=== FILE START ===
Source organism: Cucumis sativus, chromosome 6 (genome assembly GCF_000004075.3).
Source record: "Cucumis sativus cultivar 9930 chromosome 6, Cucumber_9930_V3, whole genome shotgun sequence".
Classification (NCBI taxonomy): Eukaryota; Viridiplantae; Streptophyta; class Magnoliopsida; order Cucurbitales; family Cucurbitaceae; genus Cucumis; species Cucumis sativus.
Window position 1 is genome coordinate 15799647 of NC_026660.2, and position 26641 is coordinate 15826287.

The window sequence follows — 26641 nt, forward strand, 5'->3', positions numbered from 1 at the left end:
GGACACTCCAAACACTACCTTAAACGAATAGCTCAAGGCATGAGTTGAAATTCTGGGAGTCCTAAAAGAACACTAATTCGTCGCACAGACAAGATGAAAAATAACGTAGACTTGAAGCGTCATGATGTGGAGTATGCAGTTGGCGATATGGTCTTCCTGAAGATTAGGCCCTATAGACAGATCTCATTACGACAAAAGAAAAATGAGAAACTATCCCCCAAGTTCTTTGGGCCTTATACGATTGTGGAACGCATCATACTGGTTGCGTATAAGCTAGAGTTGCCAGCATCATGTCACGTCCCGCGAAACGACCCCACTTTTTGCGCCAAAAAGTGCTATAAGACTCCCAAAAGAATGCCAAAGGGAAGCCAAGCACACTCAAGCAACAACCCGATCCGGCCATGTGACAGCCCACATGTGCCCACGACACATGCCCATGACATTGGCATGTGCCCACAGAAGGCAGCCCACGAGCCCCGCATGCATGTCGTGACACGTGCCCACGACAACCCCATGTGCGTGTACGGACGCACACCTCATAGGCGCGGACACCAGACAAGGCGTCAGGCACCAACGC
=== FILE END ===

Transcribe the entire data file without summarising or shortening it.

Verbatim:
Source organism: Cucumis sativus, chromosome 6 (genome assembly GCF_000004075.3).
Source record: "Cucumis sativus cultivar 9930 chromosome 6, Cucumber_9930_V3, whole genome shotgun sequence".
Classification (NCBI taxonomy): Eukaryota; Viridiplantae; Streptophyta; class Magnoliopsida; order Cucurbitales; family Cucurbitaceae; genus Cucumis; species Cucumis sativus.
Window position 1 is genome coordinate 15799647 of NC_026660.2, and position 26641 is coordinate 15826287.

The window sequence follows — 26641 nt, forward strand, 5'->3', positions numbered from 1 at the left end:
GGACACTCCAAACACTACCTTAAACGAATAGCTCAAGGCATGAGTTGAAATTCTGGGAGTCCTAAAAGAACACTAATTCGTCGCACAGACAAGATGAAAAATAACGTAGACTTGAAGCGTCATGATGTGGAGTATGCAGTTGGCGATATGGTCTTCCTGAAGATTAGGCCCTATAGACAGATCTCATTACGACAAAAGAAAAATGAGAAACTATCCCCCAAGTTCTTTGGGCCTTATACGATTGTGGAACGCATCATACTGGTTGCGTATAAGCTAGAGTTGCCAGCATCATGTCACGTCCCGCGAAACGACCCCACTTTTTGCGCCAAAAAGTGCTATAAGACTCCCAAAAGAATGCCAAAGGGAAGCCAAGCACACTCAAGCAACAACCCGATCCGGCCATGTGACAGCCCACATGTGCCCACGACACATGCCCATGACATTGGCATGTGCCCACAGAAGGCAGCCCACGAGCCCCGCATGCATGTCGTGACACGTGCCCACGACAACCCCATGTGCGTGTACGGACGCACACCTCATAGGCGCGGACACCAGACAAGGCGTCAGGCACCAACGC